On the Implementation of OSCE Recruitment Policies

Response to the Report to the Permanent Council on the Implementation of OSCE Recruitment Policies

As delivered by Chargé d’Affaires Kate Byrnes
to the Permanent Council, Vienna
July 13, 2017

Thank you, Mr. Chair.

We thank the Department of Human Resources (DHR) for the presentation on implementation of OSCE recruitment policies in 2016.

The United States continues to support transparent, merit-based, unbiased recruitment policies and practices throughout the OSCE. An organization’s greatest asset is its employees, and we applaud the OSCE’s ongoing efforts to attract the best candidates. We welcome initiatives like Talent Management, succession planning, and improved outreach to participating States.

We also welcome the increased use of low- or no-cost online recruitment tools and other technologies to reduce the resources required to conduct interviews. We hope, however, that with these tools come precautions to ensure that all candidates enjoy an equal opportunity to present themselves, and that technological difficulties do not preclude qualified candidates from serious consideration.

We commend the OSCE for maintaining broad geographic diversity in 2016 and note the Organization’s attention to gender balance. However, more remains to be done to ensure that women are adequately represented across all areas of the OSCE. It is the Secretariat’s responsibility to help create and maintain a safe, professional environment where all staff feel equally valued and respected. We encourage all participating States to increase the number of qualified women nominated for seconded posts, especially at the management levels, and urge the Secretariat to continue to take gender balance into consideration when selecting among qualified candidates.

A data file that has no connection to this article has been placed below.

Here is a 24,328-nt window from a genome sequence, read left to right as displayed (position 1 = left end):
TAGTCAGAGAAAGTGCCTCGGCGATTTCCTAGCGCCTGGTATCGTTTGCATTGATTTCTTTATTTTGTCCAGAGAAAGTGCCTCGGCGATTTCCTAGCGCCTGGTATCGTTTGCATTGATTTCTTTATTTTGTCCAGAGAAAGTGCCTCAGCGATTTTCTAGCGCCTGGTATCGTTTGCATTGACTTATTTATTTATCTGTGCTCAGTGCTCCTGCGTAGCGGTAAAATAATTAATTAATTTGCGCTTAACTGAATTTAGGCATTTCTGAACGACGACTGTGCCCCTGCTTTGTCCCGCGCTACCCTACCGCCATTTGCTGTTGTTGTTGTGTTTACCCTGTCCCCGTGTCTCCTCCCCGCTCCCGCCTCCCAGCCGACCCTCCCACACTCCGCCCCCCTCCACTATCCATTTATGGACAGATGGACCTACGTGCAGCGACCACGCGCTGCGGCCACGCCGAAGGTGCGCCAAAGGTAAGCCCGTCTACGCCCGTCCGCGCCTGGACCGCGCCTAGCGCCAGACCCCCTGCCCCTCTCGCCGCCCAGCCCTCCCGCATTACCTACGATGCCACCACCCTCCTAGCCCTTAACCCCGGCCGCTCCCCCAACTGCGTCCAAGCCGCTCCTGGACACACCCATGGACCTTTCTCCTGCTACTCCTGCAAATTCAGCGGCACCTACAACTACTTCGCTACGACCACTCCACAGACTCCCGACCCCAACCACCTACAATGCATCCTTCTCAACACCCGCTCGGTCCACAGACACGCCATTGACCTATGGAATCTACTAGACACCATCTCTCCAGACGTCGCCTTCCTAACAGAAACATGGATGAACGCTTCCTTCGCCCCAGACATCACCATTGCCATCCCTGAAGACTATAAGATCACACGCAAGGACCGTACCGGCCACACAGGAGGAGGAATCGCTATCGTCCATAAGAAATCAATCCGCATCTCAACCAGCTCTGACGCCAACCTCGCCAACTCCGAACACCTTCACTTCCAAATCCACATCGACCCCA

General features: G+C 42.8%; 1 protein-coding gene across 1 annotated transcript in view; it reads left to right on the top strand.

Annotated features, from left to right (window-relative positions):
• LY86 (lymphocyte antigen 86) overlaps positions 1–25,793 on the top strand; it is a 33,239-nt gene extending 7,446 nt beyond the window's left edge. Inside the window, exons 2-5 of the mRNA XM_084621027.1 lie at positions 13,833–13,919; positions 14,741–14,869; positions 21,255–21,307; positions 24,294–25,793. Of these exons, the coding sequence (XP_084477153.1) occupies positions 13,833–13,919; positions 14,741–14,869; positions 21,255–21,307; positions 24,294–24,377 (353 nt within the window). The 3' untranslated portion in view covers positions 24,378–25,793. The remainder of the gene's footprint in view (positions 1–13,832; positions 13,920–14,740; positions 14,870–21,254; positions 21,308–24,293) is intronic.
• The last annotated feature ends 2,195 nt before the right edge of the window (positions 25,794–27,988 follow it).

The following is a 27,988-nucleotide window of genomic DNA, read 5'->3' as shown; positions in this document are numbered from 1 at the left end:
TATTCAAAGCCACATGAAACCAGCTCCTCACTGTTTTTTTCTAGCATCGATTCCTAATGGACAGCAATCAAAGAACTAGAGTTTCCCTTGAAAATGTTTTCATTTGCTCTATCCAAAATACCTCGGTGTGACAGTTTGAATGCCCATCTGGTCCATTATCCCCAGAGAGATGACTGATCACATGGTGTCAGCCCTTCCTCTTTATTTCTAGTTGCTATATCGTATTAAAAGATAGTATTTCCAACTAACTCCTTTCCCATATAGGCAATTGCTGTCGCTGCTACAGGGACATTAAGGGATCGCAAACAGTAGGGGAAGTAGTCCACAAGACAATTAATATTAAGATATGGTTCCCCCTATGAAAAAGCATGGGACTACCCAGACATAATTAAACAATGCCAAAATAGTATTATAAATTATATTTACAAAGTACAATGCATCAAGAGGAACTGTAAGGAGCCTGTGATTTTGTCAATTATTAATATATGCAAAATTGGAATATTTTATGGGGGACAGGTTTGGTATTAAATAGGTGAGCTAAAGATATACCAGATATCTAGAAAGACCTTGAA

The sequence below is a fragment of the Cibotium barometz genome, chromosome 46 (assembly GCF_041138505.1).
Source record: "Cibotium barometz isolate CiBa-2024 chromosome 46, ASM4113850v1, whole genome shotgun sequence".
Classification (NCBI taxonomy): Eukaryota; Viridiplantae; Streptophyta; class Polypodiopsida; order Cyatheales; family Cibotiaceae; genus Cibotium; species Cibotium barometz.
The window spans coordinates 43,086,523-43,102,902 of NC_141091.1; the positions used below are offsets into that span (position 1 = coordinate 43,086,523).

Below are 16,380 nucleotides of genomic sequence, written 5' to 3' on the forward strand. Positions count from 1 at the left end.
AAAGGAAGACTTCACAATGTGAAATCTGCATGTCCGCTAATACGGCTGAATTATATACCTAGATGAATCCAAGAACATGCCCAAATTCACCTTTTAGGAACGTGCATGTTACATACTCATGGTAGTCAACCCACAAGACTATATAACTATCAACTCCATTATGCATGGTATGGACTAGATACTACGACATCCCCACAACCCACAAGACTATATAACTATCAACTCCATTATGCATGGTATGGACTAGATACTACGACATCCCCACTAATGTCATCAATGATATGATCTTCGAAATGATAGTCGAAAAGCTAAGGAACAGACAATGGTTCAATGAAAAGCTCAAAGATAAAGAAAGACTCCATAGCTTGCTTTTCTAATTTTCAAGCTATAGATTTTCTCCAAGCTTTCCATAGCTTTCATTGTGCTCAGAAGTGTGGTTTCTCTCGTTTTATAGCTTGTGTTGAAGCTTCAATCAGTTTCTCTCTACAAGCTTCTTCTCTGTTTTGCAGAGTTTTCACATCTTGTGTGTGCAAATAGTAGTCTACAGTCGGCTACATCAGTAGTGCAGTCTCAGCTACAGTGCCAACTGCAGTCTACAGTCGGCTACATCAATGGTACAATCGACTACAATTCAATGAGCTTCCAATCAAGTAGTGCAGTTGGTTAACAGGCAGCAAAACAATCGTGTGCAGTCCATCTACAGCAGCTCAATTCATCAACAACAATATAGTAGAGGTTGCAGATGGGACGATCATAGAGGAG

The United States encourages broadening conceptions of staff diversity and inclusivity beyond geography and gender to include, for example, individuals with disabilities. We also note that the number of qualified nominations for seconded positions remains low, and we are concerned that difficult economic times have, in many cases, eliminated the ability of participating States to provide salaries for their secondees. The United States welcomes initiatives to improve the secondment system and continued efforts to address the problem of prolonged vacancy periods and average recruitment times.

In closing, we thank everyone in the Department of Human Resources for the excellent cooperation my delegation has enjoyed with DHR over the past year. We applaud DHR’s priority areas, including attracting top talent, and providing responsive and timely support to other stakeholders in the recruitment process. Transparent, unbiased, and truly merit-based selection decisions and a working environment that is consistently professional and non-discriminatory in all organizational structures are critical for the integrity and well-being of the OSCE. We encourage you to continue to think creatively about all aspects of OSCE employee recruitment and retention, while mindful of the need to keep costs in check. Dedicated, motivated people are the Organization’s most valuable resource.

Thank you, Mr. Chair.